Got this question recently.
First, civilized folks don’t edit
HTML any more. That’s so 1999.
have a spectrum of choices if you want to try and edit HTML.
text editors. Good ones do HTML syntax coloring. This is the
hardy, forge-through-the-forest way to go. Raw text editing. Like when
we were kids. http://en.wikipedia.org/wiki/List_of_text_editors.
In Windows world, I use Notepad++.
Note that WYSIWYG HTML Editing is more trouble than you’d believe
possible. It’s always fun for the first few months, but then you try to
do something that confuses the GUI interface and you wind up with an
entire paragraph in italics and can’t figure out why. Or you want to
move a punctuation outside a link and discover that the editor just
can’t figure out where the tag is supposed to fall and
puts everything inside it. Most of us do not try to use WYSIWYG HTML
editors because it slowly becomes annoying once you get beyond the
- IDE’s. To produce HTML sensibly, you
have to also write .CSS style sheets, and you often have a number of
related pages. Essentially, a “project”. An IDE is usually a better
choice than an editor. All the good IDE’s are free: Eclipse, NetBeans
and Komodo Edit. I use ActiveState Komodo Edit heavily.
NetBeans or Komodo Edit seems like overkill, it will (eventually) pay
out as you move into developing more than static HTML pages.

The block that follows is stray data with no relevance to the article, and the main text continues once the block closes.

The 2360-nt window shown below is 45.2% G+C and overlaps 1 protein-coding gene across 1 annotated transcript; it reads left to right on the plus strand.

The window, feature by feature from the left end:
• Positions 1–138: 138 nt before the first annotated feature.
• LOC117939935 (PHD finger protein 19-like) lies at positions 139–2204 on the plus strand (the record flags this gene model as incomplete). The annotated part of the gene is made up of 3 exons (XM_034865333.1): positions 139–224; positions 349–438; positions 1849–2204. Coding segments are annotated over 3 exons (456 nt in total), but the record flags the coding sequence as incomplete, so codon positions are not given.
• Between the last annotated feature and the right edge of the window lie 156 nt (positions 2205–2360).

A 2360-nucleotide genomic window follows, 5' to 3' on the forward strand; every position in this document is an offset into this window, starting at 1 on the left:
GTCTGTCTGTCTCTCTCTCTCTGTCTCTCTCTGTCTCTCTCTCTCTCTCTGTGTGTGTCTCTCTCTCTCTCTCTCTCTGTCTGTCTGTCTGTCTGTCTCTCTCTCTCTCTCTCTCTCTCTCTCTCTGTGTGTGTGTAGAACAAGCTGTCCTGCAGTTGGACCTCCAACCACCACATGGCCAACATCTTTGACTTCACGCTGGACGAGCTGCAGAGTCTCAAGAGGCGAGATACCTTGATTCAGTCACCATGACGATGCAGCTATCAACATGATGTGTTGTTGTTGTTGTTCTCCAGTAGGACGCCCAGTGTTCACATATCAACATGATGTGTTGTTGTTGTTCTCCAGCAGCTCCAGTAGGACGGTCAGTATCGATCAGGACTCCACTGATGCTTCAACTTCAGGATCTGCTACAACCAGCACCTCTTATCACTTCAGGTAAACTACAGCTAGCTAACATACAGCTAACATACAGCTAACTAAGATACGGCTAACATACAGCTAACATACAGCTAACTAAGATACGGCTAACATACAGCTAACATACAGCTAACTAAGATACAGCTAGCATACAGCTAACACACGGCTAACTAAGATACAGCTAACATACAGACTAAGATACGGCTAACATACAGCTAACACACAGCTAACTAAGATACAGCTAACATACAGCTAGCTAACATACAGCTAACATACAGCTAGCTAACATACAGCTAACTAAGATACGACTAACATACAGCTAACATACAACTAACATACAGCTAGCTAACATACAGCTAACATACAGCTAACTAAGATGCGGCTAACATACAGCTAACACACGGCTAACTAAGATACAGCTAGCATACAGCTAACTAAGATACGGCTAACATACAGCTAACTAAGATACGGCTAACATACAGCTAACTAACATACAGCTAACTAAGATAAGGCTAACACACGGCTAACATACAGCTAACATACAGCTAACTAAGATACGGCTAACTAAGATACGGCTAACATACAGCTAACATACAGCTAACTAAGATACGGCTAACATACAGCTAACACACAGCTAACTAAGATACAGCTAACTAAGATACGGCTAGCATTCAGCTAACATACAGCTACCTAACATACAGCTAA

I use reStructuredText
of HTML. I use the DocUtils
which has an rst2html.py
tool that converts my RST into HTML
for me. I also use rst2s5.py
to create power-point-like
presentations from my reStructuredText. If you want to see the power of
RST, you can look at my personal site
and my books
and. 100% RST. No manual HTML anywhere. I use Sphinx
to create really complex
docments like the books.
tasks, I use HTML templates and simple scripts to process data and
create static HTML from the data. You’d be surprised how effective this
is. Few things require up-to-the-second web applications. Many things
can be done as nightly batch programs that emit static HTML and FTP the
HTML up to the web page. No PHP.
For web development, PHP is
fine. It will – before long – create holes in your head because it’s so
badly thought out. But for getting started, it’s fun. Real companies
(like Google) don’t waste their time with it because of the numerous
problems PHP causes.
“Problems?” you say.
PHP’s world view (HTML + code
in a single package) is a terrible architecture. It’s horribly slow
and leads to very muddled, inflexible designs. Everyone who tries to
make a global change to their site's “look and feel” finds that PHP is
inflexible and a regrettable platform. Even folks who simply want
consistency among several different pages within their site find that
the PHP world view is more headache than solution.
it’s fun when you first build a site that works.
Generally, most folks find that a “framework”
is absolutely essential for debugging, consistency and separating
Content, Processing and Presentation. Even a simple Blog or Forum or
Visitor Registration has separate Content, Processing and Presentation;
PHP muddles these. A framework can help unmuddle them.
as framework and
Python as programming language. Your hosting site may not support
this, in which case you may be in trouble.
Much cleaner. Proper unit testing. Real reusable components across
applications. An ORM rather than a just a series of functional query
an IDE to edit your pages. Komodo Edit.
- Consider using
RST and tools instead of raw HTML. Installing Python + DocUtils and
using rst2html.py is easier than learning HTML.
- Try to avoid
PHP’s numerous pitfalls; ideally by avoiding PHP. Use Django + Python
and create a real application that clearly separates the content (data
model) from processing (view functions) from presentation (HTML